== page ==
10 COVID-19-related lessons for future-ready cybersecurity

In 2020, we experienced wave after wave of COVID-19 surges and watched failure after failure at practicing what we knew were effective preventative measures. Similarly, in December 2020, the Russia-backed SolarWinds malware attack resulted in the compromise of as many as 18,000 systems and countless confidential records.

future-ready cybersecurity

It is possible that, in both cases, some of the fallout was due to fatigue or complacency. Regardless, we can and must do better. The good news is we can mitigate the risks of cyberattacks by following a few critical lessons COVID-19 has (or should have) taught us.

We have learned about infectious diseases and cyber-attacks the hard way, and each of us today needs to think like an epidemiologist.

The road to future-ready cybersecurity

Let’s explore 10 lessons from fighting COVID-19 that, if applied with vigilance, could improve cybersecurity across the workforce:

  • Stop assuming everything is safe: For far too long, we have accepted weaknesses in the software supply chain. We must be more diligent about putting pressure on the entities in the supply chain to offer proof of deep security scrutiny.
  • Be careful with what you share: Watch for phishers seeking access to credentials or confidential information. Protect intellectual property and data from deep-fake intruders.
  • Don’t become a super-spreader: Don’t open email attachments from strangers. Never forward anything you don’t trust or can’t completely verify. Ensure privacy settings are up-to-date and active.
  • Social distance: Segment networks and databases. Don’t follow the crowd and use third-party code without security testing. Create distance in the software supply chain.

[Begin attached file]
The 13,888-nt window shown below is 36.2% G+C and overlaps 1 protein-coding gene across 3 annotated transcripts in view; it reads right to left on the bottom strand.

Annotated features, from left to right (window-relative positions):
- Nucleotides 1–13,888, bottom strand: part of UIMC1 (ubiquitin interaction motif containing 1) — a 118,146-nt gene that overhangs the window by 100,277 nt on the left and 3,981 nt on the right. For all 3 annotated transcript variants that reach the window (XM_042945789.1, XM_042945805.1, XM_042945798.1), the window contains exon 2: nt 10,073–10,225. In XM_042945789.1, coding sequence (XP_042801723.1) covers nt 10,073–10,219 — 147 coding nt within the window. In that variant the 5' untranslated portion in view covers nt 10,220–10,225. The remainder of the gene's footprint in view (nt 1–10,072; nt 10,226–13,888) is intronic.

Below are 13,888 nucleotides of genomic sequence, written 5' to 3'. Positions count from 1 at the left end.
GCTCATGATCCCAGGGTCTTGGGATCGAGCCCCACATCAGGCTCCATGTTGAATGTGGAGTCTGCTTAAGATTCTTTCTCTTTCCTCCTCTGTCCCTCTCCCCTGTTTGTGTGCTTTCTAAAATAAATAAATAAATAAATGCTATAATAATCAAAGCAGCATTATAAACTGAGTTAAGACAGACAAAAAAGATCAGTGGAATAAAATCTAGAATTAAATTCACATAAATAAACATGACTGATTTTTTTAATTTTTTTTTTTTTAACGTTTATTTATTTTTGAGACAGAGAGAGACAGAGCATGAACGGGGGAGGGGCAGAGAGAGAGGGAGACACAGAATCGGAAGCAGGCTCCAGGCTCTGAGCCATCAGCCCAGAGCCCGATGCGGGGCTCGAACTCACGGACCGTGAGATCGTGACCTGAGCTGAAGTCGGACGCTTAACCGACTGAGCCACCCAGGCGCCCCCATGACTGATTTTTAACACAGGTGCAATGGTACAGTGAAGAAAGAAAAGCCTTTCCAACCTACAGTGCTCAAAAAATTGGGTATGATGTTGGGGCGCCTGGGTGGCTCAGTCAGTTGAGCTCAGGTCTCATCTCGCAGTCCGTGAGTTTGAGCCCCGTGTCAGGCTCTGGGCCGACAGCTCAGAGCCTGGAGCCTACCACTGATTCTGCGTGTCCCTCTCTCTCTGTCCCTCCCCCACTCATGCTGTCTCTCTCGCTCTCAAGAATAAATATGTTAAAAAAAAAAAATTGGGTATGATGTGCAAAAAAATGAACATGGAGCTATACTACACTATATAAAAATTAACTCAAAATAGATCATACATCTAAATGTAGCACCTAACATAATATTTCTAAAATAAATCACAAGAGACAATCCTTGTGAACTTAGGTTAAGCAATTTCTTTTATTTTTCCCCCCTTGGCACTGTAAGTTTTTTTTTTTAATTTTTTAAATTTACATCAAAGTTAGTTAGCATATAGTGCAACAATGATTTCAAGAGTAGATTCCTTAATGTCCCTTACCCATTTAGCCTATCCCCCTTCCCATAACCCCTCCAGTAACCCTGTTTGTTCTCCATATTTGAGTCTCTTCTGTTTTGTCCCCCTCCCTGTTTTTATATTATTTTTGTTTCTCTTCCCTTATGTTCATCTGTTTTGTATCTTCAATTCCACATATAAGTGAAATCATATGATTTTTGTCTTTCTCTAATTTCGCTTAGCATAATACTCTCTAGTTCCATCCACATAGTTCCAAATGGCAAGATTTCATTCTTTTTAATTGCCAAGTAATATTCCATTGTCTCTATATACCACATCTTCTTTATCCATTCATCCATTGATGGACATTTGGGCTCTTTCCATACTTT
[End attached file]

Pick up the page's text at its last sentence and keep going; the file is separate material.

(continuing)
• Wear a mask: Invaders will exploit even the smallest openings and vulnerabilities. Cover exposures with strong firewalls and current threat detection programs. Stop harmful SQL injections. Web forms are a favorite entry point for intruders to insert SQL commands. Undetected, invaders can access databases and make malicious changes.
  • Set a good example: Establish a security champions program. Champions promote security literacy, quantify risks, and model good practices. A program ensures a steady flow of motivated security advocates.
  • Sanitize everything: Encode and encrypt all sensitive data and confidential information. Integrate security across the software development life cycle.
  • Wash frequently and completely: Keep up with security patches and new software releases. Fixes are often the consequence of vulnerabilities discovered during attacks, meaning that the difficult detection work has already been done for you.
  • Vaccinate until herd immunity is achieved: Everyone needs to increase security literacy and stick with training. Security awareness, like antibodies, may not last long. Welcome security as part of the development life cycle. Start shifting more security ownership left to Dev and right to DevOps.
  • Expect more severe variants and mutations: Invest in digital transformation and technology modernization. Model threats and responses.

We must also build immunity by detecting intrusions and assessing vulnerabilities. Lock doors and close windows of opportunity for invaders by breaking bad habits. The demand for security literacy compels future-ready organizations to develop skills in all job roles and levels.

The good news is that, according to a recent Skillsoft report, security training has increased during COVID-19. User hours spent accessing training courses on security rose by 6.3 percent at the start of the pandemic (February – April 2020) while security courses in North America grew by 77 percent from September to October.

Translate past lessons learned into future actions by enabling your teams with the below in-demand IT security skills:

  • Security integration (DevSecOps)
  • Hands-on practice detecting threats by industry and job role (Cyber Range)
  • Cloud service provider security policies and practices
  • Tools, methodologies, and practices to support site reliability engineering (SRE)

Cybersecurity is a function of people, policy, and technology. Damaging attacks are the outcome of failing to recognize their intersectionality. 80 percent of intrusions are known tactics and common behaviors of adversary groups. Start where you are, build on proven mitigations, and pick fights you can win.

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